Struggle for survival

Struggle for survival

Struggle for survival

With dwindling forest cover, many places across Karnataka have been troubled by human-animal conflicts. Pavan Kumar H takes a look at the Sandur region, which recently saw a series of human-leopard encounters

For the last two months, around 20 forest guards, armed with sticks, a ‘locked’ gun and two tranquiliser guns, have been patrolling the forests of Sushilnagar in Sandur taluk of Ballari district in teams.

The men in uniform have been assigned the task of silencing a ‘bloodthirsty’ leopard, which has so far killed three humans and injured two. The number of cattle killed by this leopard is unknown. In the last two months, Sandur has seen one of the worst human-leopard conflicts. The teams are trying to tranquilise the big cat and translocate it to a safer habitation. “Killing is the last option we would consider,” says one of the forest officers.

Wildlife researchers feel that translocation is the best way forward. “What wrong has the leopard done to be killed,” questions Samad Kottur, a wildlife researcher, who has been leading conservation activities in the Sandur region for the last two decades. “Humans have encroached so deep into the forest that wild animals are left with no choice but stray into human habitats,” he says.

Sanjay Gubbi, noted wildlife biologist, recounts that 10 human-leopard encounters were reported from Sandur area between 2009 and November 2015. The most occurred in 2015 with seven encounters.

In 2015, the State has recorded over 15 incidents of leopard attacks on humans, with more than 35 people being injured. The Forest Department has gunned down two leopards, which had allegedly turned man-eaters. However, there is no official record on the number of leopards that were killed by villagers. Recently, a four-year-old male leopard, which had strayed into human habitat near Kampli in Ballari district, was mercilessly beaten to death by villagers for injuring four people.

Several leopards have fallen into the traps set by the forest guards in Sandur. These big cats were later translocated to another area within the forest region of Sandur, as they were not ‘man-eaters’. The department officials say that there are nearly 1,500 leopards roaming in the wild in Karnataka and of which, 30 to 40 leopards live in the forests of Sandur.

Restricted movement

According to officials, there is no spurt in the population of wild animals, including leopards, in the State. “Karnataka has been able to maintain its wildlife balance perfectly,” says Ravi Ralph, principal chief conservator of forests (wildlife). The Forest Department has been successful in arresting the poaching activities in the forests, he adds. “One thing we have to realise is that animals are not avenging us. They attack humans only when their life is at risk or when they are threatened,” Ravi explains.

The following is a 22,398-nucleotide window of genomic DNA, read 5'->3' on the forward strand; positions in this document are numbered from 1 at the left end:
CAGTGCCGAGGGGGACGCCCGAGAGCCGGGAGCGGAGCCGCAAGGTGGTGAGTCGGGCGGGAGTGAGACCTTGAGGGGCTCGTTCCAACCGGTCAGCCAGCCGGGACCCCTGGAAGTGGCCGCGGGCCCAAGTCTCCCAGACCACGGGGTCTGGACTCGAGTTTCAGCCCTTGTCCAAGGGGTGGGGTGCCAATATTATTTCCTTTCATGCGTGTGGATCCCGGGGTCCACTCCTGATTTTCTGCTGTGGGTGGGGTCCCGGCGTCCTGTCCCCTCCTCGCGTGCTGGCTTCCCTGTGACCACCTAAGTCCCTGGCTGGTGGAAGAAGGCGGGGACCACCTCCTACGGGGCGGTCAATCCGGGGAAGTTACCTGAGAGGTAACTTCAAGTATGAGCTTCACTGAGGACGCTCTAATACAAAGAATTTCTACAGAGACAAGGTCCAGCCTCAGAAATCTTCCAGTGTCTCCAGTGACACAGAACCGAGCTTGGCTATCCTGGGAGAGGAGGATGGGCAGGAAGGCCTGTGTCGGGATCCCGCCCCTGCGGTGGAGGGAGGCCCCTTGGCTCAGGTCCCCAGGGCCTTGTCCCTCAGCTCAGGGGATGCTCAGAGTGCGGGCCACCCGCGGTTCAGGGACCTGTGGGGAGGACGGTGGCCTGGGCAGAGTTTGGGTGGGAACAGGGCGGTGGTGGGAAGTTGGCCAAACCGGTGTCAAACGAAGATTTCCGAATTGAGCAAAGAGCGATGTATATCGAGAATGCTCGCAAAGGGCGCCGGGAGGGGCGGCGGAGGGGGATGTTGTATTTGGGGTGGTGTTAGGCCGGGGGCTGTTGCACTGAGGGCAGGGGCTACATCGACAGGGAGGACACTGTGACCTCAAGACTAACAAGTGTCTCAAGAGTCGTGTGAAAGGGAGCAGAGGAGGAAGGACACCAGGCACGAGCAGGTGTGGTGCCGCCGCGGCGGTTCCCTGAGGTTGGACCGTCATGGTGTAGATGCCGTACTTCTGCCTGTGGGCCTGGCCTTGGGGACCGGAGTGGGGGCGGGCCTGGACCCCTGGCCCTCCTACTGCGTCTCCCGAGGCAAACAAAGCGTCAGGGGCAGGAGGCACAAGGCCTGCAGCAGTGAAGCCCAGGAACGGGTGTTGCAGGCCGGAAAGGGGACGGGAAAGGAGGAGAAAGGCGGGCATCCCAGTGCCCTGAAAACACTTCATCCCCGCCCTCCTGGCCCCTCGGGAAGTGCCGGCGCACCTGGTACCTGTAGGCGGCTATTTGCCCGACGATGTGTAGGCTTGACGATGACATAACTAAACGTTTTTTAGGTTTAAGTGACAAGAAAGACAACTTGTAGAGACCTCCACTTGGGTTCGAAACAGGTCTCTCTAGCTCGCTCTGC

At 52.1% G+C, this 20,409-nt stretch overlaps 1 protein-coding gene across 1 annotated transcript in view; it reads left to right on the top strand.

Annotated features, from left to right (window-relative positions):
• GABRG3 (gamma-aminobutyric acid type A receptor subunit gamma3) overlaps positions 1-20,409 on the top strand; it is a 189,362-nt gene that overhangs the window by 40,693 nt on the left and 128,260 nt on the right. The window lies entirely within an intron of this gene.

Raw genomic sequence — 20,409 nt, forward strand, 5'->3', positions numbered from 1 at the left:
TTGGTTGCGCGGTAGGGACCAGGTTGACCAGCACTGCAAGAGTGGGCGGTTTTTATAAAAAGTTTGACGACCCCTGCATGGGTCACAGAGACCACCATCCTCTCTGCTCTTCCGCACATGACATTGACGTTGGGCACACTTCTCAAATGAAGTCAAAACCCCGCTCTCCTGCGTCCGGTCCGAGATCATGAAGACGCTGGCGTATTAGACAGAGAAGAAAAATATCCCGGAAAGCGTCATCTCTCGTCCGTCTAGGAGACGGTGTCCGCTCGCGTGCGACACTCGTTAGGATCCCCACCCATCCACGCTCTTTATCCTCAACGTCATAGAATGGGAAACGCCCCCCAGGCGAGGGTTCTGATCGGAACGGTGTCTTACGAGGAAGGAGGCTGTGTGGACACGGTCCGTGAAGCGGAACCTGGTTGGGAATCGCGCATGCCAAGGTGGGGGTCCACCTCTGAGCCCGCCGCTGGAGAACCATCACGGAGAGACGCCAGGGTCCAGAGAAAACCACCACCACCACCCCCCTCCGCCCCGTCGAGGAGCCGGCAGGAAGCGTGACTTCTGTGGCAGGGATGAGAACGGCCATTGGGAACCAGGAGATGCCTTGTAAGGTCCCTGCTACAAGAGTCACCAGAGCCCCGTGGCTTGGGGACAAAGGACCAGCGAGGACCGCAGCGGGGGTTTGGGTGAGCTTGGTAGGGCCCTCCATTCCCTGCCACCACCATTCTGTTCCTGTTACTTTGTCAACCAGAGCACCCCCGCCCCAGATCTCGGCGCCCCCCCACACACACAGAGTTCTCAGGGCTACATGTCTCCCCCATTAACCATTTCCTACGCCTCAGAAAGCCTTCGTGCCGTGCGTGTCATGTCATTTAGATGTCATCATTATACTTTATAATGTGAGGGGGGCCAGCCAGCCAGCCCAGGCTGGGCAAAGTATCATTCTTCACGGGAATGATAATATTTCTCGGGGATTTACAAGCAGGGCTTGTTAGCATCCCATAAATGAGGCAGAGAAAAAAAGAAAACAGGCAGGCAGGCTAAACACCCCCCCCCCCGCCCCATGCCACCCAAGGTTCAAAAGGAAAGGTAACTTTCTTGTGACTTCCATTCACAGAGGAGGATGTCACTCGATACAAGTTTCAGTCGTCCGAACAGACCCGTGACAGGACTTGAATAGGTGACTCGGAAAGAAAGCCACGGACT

“Human activities including agriculture and mining has thinned the forest area, augmenting human-animal conflicts.” Samad points at mining as one of the major reasons for the dwindling of forest area in Sandur. “The Sandur forests are like a small part of the Western Ghats. Its rich biodiversity was destroyed by intense mining activities,” he opines. Consequently, wild animals are forced to walk into the  human habitat searching for prey.

“The Sandur forest area has two chains of forested hills that run parallel to each other. The forests on the hills have been lost and degraded due to mining, and within the valley, there is proliferation of maize cultivation that has slowly eaten into the forests,” says Sanjay. “So forests, which are also leopard habitats, have been cleared from the top due to mining and from the bottom by agricultural activities. Leopards present in these areas are perhaps now restricted to mid levels.”

Highly adaptable

Another reason cited for human-leopard conflict is the poaching of prey base of these big cats. Constant hunting of four-horned antelope, wild pig, porcupine, civet, black-naped hare and other small and large wildlife species has resulted in shortage of food for leopards in the wild.

To our ‘disadvantage’, the leopards are highly adaptable and can sustain themselves on any prey. Cattle and dogs are easy catch for these animals and so they walk into human habitats. “As per the descriptions given by people who were attacked, it looks like these were accidental confrontations. It is also possible that the leopard attacked those who intervened when the animal was killing livestock.”

For instance, Shepherd Bharamalingappa, one of the three persons killed by the leopard, was killed when he tried to save his cattle from leopard attack. The ‘man-eater’ leopard had dragged his body near a bush some 50 metres from the accident spot. “It is better not to intervene when leopards or any large other carnivores are attacking livestock. Such confrontations could turn tragic for humans,” says Sanjay.

It was heart-warming to know that the villagers, who are affected by the leopard menace, still feel that translocation is a  better option than killing the big cat. All they want is the safety of people and cattle and the ‘terror’ is shifted to a safer place.